Fourth of July will be celebrated this Sunday. The Fourth of July—also known as Independence Day or July 4 — has been a federal holiday in the United States since 1941, but the tradition of Independence Day celebrations goes back to the 18th century and the American Revolution.


Reminders for Fireworks Safety Awareness Week

Prevent Blindness, a nonprofit eye health and safety organization, has declared June 28-July 4 Fireworks Safety Awareness Week to help educate the public on the dangers of fireworks. Whether at home or by attending professional displays, fireworks seriously injure thousands of people every year, with some injuries even resulting in death. 

Burns were reported to be the most common injury to hands, fingers, arms and legs. However, contusions and lacerations were the most frequent injuries to eyes, which included foreign bodies in the eye.

Recently, the United States Consumer Product Safety Commission (CPSC) issued a report comparing product injury estimate data from March 2020 through September 2020, to the estimate data from March 2019 through September 2019. The report showed that emergency department visits for injuries involving fireworks increased significantly — by 56%, the highest percentage injury increase across all age groups of any product tracked during this time period. In addition, more than 79% of fireworks-related injuries occurred at home in the 2020 period whereas an estimated 68% of fireworks-related injuries occurred at home in 2019.

Additionally, a recent online survey of U.S. adults from the American Academy of Ophthalmology (AAO) found that 39% of parents said that children age 5 to 7 should be allowed to handle sparklers. Yet sparklers can burn up to 1,800 degrees. And, 27% of parents responded that children age 11 to 15 should be allowed to handle fireworks, even though data shows that children younger than 15 years of age account for 36 percent of estimated fireworks-related injuries.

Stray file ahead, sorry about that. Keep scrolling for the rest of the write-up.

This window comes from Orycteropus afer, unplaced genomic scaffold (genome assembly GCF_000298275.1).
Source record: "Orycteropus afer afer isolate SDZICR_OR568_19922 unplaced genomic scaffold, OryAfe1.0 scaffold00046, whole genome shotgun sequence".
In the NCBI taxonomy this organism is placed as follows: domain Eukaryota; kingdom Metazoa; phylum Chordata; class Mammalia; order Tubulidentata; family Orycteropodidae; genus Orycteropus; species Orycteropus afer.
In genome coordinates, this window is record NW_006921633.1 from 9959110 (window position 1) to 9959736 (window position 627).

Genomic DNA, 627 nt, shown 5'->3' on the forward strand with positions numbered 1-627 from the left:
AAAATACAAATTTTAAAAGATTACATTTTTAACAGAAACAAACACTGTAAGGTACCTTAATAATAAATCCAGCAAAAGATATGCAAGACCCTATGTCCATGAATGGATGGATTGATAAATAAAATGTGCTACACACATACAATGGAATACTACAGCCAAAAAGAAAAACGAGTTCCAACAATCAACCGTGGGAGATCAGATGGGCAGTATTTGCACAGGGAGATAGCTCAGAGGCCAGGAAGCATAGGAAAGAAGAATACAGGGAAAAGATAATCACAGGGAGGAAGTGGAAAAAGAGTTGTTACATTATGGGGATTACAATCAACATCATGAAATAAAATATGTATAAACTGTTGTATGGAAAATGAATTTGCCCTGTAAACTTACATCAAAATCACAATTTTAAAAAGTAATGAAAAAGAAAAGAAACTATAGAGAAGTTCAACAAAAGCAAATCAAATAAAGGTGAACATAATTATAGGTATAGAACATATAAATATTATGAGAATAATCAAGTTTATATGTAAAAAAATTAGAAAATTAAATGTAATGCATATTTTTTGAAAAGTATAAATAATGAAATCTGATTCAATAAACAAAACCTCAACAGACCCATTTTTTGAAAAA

The AAO survey also found that:

• 33% overall know someone injured by fireworks or have been injured by fireworks.

• 8% report being injured by fireworks.

• 27%  knew someone else injured by fireworks.

For more information on the dangers of fireworks, visit



White Bear Lake

What: Bluegrass 4th of July 

Where: Outdoor stage at Hanifl Performing Arts Center, 4941 Long Ave. 

When: 12:30 to 8:30 p.m. 

Cost: $10 for each individual band; $20 for all day and to see all three 


What: Fireworks show

Where: White Bear Lake. West Park or Memorial Beach

When: 10 p.m. 


Forest Lake

What: Carnival

Where: Lakeside Memorial Park, 95 E Broadway Ave, Forest Lake

When: 10 a.m. to 10 p.m. 


What: Bingo 

Where: Forest Lake American Legion, 355 W Broadway Ave.

When: 2 p.m. to 5 p.m. 


What: Breakfast: 

Where: Forest Lake American Legion, 355 W Broadway Ave. 

When: 9 to 11 a.m. 


What: Lunch & dinner: 

Where: Forest Lake American Legion, 355 W Broadway Ave. 

When: 11 a.m. to 11 p.m.


What: Music 

Where: Lakeside Memorial Park, 95 E Broadway Ave. 

When: St. Croix Crossings from 5:30 to 7:30 p.m.; Charlie O from 8 to 10 p.m. 


What: Fireworks

Where: Lakeside Memorial Park, 95 E Broadway Ave, Forest Lake

When: 10 p.m. 



What: Fireworks

Where: National Sports Center, 1700 105th Ave NE

When: 10 p.m. 



*No fireworks this year 

What: Free live music

Where: Amphitheater Stage in Lowell Park (201 Water St) & Pioneer Park Bandshell (515 N. 2nd St.)

When: Junk FM Band from 5:30-7 p.m.; St. Croix Jazz orchestra from 7-9 p.m.; Bootleg from 8-9:30 p.m.


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